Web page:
Williams FW15C (partially found footage and lap time information of unraced CVT Formula One car; 1993)

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Williamsfw15c1.jpg

The Williams FW15C in action.

Status: Partially Found

The Williams FW15C is a Formula One car built by the Williams team for the 1993 Formula One Season. Driven by Alain Prost and Damon Hill, it guided Prost and Williams to the Drivers and Constructors Championships respectively. The FW15C's success stemmed from being one of the most technologically advanced cars in Formula One's history, incorporating features like traction control and active suspension. Additionally, The FW15C was tested with a continuously variable transmission (CVT), which allegedly made the already quick car a few seconds a lap faster.

Background[edit | edit source]

The Williams FW15C is one of the most successful Formula One cars of all-time, thanks to a combination of a powerful Renault V10 and revolutionary technologies. With input from Technical Director Patrick Head and Chief Designer Adrian Newey,[1] the FW15C was the most technologically advanced car for its time, and remained so even by 2005 standards.[2] It incorporated many key technologies that were considered electronic aids. These include, but not limited to, active suspension, traction control, ABS braking, a semi- and fully-automatic gearbox, and the ability to stall the rear diffuser so that drag could be reduced during the straights of each circuit.[3]

Such was the dominance of the FW15C that it guided Alain Prost to seven wins, while Damon Hill won three.[4] Prost won the Drivers Championship with 99 points, 26 ahead of McLaren's Ayrton Senna.[5] Williams easily won the Constructors Championship by 168 points to McLaren-Ford's 84.[6]

CVT Tests[edit | edit source]

The FW15C's dominance, combined with concerns over spiralling costs and that the technologies were reducing the emphasis of driver skill and could potentially reduce safety, led to many of these technologies being banned for the following season.[7] However, prior to the banning of the technologies, one other feature that ultimately was not utilised for racing was being tested on the FW15C, called Continuously variable transmission (CVT). CVT is a belt transmission that unlike other mechanical transmissions, allows for infinite gear ratios to enable the vehicle's engine to turn at the RPM during its peak power production, theoretically maximising its performance by increasing its power and top speed. During the 1993 Formula One Season, Williams finally constructed a belt strong enough to allow CVT to occur from the 850hp Renault engine.[8]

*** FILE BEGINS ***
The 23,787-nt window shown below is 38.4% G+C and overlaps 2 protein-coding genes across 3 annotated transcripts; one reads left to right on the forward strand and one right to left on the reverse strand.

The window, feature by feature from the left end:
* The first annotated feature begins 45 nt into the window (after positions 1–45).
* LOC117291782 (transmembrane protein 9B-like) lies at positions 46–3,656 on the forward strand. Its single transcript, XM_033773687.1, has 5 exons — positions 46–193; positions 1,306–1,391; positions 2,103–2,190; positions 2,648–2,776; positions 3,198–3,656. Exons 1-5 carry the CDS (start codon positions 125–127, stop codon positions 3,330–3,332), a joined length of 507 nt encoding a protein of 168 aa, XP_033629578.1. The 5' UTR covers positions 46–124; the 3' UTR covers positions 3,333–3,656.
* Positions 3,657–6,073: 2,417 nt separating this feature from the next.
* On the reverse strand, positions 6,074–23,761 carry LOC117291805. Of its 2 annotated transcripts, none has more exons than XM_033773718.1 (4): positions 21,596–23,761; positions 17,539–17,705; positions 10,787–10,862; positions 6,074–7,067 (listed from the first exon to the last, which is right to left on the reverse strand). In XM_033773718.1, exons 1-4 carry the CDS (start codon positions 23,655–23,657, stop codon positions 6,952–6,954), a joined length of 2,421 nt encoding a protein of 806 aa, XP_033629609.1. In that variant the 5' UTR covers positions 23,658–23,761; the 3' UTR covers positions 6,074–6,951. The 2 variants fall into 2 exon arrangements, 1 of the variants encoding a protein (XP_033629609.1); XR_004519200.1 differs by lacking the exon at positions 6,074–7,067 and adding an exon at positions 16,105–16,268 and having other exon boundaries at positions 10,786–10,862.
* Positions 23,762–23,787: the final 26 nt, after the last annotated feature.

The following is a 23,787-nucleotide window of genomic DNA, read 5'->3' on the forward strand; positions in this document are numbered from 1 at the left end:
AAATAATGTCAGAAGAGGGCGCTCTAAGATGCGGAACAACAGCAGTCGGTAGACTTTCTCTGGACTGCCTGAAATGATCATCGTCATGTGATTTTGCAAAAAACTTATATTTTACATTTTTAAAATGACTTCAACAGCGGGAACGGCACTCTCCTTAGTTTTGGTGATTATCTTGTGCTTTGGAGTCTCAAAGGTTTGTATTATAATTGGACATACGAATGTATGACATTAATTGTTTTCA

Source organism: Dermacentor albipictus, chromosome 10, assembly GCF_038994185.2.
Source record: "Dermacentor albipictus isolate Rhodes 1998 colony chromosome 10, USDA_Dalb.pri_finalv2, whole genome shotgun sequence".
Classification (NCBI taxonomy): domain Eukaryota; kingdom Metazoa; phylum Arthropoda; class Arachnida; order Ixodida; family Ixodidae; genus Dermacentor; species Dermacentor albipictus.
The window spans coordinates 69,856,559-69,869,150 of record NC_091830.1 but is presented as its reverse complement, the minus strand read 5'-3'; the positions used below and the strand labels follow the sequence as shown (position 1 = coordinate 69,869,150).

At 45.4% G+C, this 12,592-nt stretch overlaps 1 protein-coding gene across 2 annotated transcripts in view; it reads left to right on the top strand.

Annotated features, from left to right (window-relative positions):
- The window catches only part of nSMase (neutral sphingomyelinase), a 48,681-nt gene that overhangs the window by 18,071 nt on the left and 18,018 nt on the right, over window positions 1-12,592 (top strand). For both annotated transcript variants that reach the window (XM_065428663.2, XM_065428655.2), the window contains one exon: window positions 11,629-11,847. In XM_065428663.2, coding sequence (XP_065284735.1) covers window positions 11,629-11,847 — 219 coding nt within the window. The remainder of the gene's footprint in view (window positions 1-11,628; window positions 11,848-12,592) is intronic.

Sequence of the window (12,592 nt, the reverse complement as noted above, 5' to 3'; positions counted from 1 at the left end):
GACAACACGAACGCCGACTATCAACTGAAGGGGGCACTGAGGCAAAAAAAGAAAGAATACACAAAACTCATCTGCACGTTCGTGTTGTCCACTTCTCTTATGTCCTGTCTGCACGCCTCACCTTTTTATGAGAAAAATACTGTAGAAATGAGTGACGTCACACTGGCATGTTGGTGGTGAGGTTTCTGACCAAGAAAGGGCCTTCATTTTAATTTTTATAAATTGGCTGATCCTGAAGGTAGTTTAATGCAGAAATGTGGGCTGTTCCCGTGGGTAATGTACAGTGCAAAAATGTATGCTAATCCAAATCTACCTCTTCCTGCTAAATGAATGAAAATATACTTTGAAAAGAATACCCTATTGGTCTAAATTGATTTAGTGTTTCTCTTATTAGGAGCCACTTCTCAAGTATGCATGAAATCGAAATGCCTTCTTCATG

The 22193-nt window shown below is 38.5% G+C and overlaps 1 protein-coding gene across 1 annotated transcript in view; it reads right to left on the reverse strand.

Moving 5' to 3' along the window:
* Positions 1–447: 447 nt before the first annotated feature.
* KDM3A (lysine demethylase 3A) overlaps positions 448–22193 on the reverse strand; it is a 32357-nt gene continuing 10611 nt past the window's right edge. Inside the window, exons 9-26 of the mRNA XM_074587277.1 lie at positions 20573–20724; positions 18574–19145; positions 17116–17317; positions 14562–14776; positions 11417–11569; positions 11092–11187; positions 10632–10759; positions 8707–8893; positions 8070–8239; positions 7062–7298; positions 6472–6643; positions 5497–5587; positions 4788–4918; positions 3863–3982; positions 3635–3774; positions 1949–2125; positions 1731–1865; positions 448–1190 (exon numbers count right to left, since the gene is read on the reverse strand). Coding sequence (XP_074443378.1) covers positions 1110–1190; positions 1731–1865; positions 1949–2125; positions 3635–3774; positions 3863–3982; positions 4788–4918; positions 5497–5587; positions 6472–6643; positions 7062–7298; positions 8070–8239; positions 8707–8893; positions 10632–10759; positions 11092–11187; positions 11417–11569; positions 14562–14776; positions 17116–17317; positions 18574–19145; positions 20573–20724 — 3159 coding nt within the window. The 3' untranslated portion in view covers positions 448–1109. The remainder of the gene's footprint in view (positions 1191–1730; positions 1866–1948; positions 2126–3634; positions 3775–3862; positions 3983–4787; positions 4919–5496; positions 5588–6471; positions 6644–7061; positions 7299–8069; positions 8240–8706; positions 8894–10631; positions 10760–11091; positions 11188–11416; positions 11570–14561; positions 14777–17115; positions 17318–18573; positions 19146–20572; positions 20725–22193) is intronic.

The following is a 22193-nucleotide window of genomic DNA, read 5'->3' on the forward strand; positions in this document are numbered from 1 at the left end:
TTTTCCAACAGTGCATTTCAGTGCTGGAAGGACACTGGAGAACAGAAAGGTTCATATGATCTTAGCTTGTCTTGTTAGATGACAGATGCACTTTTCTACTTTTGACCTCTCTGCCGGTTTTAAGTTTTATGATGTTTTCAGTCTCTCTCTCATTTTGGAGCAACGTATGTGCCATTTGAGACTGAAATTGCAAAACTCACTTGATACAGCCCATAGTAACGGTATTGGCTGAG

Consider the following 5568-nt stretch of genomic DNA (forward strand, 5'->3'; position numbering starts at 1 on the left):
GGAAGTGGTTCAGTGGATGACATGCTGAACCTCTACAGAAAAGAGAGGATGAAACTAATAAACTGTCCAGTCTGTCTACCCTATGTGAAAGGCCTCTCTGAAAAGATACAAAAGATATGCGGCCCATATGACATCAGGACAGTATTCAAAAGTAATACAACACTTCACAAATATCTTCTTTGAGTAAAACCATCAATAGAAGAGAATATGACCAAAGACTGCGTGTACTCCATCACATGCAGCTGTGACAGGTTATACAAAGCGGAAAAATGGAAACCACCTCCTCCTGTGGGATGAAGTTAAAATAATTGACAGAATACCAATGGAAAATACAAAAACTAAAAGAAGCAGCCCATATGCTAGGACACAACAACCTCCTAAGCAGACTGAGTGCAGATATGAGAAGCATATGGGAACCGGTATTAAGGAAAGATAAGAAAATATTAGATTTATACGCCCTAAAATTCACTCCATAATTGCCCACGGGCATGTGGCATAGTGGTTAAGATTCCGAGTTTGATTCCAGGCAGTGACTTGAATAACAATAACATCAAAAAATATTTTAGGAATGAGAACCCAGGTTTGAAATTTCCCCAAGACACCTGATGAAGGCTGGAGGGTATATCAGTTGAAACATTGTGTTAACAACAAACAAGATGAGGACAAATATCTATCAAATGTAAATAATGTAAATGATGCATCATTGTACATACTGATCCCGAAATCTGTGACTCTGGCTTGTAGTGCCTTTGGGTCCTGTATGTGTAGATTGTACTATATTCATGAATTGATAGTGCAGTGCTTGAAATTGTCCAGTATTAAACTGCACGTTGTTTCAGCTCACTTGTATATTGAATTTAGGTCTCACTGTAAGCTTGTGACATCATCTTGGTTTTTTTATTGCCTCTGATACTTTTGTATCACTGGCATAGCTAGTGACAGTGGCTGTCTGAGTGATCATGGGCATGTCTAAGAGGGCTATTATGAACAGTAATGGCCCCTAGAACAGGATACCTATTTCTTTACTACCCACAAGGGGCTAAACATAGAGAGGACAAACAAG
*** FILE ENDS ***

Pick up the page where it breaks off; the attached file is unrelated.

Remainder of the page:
In July 1993, tests were conducted with the CVT FW15C. David Coulthard tested the car at a wet Pembrey Circuit at Wales, with touring car racer Alain Menu also being given the chance to test the modified championship-winning car. There was an immediate change between the CVT car and those using typical transmissions, where because the revs remained consistent throughout each bend, it created a highly unusual sound from a Formula One car. Not only did the tests prove successful, it was claimed that the CVT FW15C was several seconds a lap faster than the car had been without the new transmission.[9] According to a pre-select gearbox specialist who worked on the car, it may have been two seconds a lap faster than the non-CVT counterpart.[10]

Likely to ensure greater competition and to again emphasise the importance of driver skill, the FIA, Formula One's governing body, issued new regulations for the 1994 Season that not only forced cars to have four and seven fixed gears, but also were not allowed to incorporate CVT. According to Coulthard, the technology, which he claims made the cars at least half a second faster on average, was unfinished by the time of the ban's announcement.[11] Thus, CVT was never used in a Formula One race.[12]

Availability[edit | edit source]

Limited footage of the Williams CVT FW15C is available, thanks to a Discovery documentary. The footage shows Coulthard accelerating the car down the Pembrey straight, while also showing the end of the test. No other footage of the CVT FW15C is known to be publicly available. Additionally, despite the CVT FW15C allegedly being several seconds a lap faster than its non-CVT counterpart, no lap time information has ever been publicly released. Thus, it is also unknown exactly how much faster the car ultimately was, outside of those present for the tests.

Video[edit | edit source]

Footage of Coulthard testing the CVT FW15C.


See Also[edit | edit source]

References[edit | edit source]